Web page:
It has been a long time since I have addressed this topic. I was going to add, “for good reason.” Is utter discouragement and temporarily quitting a good reason? Anyway here is the saga.

I first worked my way steadily through Statistical Rethinking by Richard McElreath entering all the examples in R and learning about Bayesian modeling. The examples seemed a little arcane and the golem metaphor a little off-putting but by the end (nearly the end) I felt that I could build and explore simple Bayesian models. I was empowered. And what better way to use my newly-developed skills than to work on a rubric as data model. I set about building the model as described in Section 11.1 Ordered Categorical Outcomes. What could go wrong?

I made MAP (maximum a posteriori) and a stan (probabilistic programming modeling language) models using my example from the last posts – 3 *1* scores, 13 *2* scores, 15 *3* scores, and 8 *4* scores. When I did the sampling from the models, I got the occasional nonsense which I attributed to having my cut points (the points separating the scores (logit) ) (technical details will be omitted) getting out of order. Now what? I quote Dr. McElreath’s text, “As always, in small sample contexts, you’ll have to think harder about priors. Consider for example that we know alpha 1 < alpha 2, before we even see the data” (page 335). So that was my problem.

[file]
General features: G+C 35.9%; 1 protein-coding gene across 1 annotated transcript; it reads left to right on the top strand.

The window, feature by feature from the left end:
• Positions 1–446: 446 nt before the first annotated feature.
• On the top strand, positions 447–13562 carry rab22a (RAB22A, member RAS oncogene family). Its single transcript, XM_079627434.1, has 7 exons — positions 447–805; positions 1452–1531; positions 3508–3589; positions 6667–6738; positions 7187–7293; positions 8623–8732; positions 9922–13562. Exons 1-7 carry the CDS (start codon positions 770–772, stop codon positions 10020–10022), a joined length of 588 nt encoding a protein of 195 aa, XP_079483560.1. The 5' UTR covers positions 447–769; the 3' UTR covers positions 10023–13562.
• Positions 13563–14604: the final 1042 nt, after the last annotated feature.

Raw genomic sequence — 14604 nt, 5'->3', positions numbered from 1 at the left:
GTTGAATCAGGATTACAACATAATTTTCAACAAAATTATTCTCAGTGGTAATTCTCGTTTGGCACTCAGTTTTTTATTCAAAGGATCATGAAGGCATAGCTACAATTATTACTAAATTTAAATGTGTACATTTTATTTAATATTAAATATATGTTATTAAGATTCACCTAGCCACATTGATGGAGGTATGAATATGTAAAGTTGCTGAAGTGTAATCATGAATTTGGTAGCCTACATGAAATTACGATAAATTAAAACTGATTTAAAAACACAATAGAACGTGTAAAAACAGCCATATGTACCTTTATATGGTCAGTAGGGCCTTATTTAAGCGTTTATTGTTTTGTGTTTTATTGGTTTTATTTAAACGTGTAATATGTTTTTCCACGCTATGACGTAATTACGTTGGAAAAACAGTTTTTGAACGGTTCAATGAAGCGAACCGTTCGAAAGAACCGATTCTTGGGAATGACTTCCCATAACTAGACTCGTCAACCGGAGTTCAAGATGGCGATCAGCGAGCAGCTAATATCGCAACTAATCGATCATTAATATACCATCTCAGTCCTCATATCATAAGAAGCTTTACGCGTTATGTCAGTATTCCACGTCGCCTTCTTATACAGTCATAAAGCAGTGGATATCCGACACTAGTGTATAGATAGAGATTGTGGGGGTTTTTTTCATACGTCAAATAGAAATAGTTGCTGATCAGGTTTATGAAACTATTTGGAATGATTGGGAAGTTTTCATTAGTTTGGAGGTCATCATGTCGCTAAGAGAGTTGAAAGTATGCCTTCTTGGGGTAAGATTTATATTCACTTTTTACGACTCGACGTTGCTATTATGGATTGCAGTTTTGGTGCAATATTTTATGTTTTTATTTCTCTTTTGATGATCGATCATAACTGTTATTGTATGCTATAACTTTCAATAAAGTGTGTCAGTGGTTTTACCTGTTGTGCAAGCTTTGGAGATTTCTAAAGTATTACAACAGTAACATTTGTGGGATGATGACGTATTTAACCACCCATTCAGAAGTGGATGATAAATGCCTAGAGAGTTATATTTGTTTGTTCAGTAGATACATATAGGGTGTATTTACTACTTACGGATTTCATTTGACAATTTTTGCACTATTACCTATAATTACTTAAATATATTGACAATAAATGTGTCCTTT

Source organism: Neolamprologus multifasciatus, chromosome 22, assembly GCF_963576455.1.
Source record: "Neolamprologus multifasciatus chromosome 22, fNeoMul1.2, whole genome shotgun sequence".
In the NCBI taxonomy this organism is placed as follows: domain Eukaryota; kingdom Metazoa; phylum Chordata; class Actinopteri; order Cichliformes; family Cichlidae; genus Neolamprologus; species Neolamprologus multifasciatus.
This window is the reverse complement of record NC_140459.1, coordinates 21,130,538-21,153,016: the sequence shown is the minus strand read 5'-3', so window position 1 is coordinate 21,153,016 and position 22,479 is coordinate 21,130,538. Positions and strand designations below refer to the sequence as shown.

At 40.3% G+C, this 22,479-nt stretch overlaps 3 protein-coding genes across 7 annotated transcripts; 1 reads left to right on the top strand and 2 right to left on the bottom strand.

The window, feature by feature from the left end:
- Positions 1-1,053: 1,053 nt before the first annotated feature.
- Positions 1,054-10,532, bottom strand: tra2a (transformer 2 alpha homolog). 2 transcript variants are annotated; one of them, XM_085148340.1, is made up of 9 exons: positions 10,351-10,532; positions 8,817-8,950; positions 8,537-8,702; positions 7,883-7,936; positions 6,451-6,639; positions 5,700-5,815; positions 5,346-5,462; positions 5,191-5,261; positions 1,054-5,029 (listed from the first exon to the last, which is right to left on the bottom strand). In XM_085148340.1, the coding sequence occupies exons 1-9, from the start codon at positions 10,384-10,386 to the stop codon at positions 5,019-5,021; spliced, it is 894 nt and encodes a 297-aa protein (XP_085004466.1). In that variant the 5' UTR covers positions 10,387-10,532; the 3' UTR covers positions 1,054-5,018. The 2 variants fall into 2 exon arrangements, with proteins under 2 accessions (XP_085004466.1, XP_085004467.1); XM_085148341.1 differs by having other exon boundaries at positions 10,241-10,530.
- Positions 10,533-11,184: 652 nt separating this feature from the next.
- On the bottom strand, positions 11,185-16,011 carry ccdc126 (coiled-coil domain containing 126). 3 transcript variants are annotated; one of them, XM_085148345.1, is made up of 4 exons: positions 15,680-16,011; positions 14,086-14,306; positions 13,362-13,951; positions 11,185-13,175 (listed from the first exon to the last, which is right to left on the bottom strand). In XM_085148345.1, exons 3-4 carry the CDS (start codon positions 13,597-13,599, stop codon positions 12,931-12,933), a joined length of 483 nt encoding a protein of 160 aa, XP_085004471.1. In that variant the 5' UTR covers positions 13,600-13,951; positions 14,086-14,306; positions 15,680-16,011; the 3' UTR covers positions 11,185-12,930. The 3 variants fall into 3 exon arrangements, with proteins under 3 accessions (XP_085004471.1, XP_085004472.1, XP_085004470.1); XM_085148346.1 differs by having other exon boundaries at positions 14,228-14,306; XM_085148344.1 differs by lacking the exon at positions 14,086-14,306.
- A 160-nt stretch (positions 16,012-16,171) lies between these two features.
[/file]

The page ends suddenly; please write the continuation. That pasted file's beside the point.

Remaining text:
How to fix them. Before that, I need to know that I had “fixed” it. Here is how I graphed the sampled data from my models.

I sorted the samples by goodness-of-fit to the original data. The distribution histogram is in the upper left corner. I moved down the sorted list so that I had 50 evenly spaced samples and plotted them on the large bar graph to give a sense of the variability. I plotted the distribution for each score below the central bar graph as proof I could calculate prediction intervals.

I could now see if anything went wrong, like in this graphic for a small sample.

My object became to remove the odd looking distributions in the middle of the picture. I began by making reasonable changes to the model. Reasonable to me but, I eventually figured out, incomprehensible to the the shell that Dr. McElreath built to simplify his exposition. This took a while. I then plunged into the R literature. This was difficult. I ended up tracking through threads, reading non-answers and references manuals with few and poorly remarked examples. In the end I decided to go with a purely stan model. At this point I got discouraged. I was fighting picky syntax and the only help (stackflow) always seemed to avoid direct answers. The responders seemed more interested in criticizing the asker’s model or suggesting a better model. Please just help us build the model no matter how wrong it is. Also have a easily located place where we can ask about models not the code. I got discouraged and quit.

A month ago, under the influence of excess coffee, I found the optimism to start again on the stan model. It worked. The use of the ordered data type did the trick and away I went. Here is the result.

Now I can use posterior sampling to get prediction intervals. For instance model in the graph above, The 95% prediction intervals are

My next step is to explore stratified sampling (say sample results from each major) using partial pooling.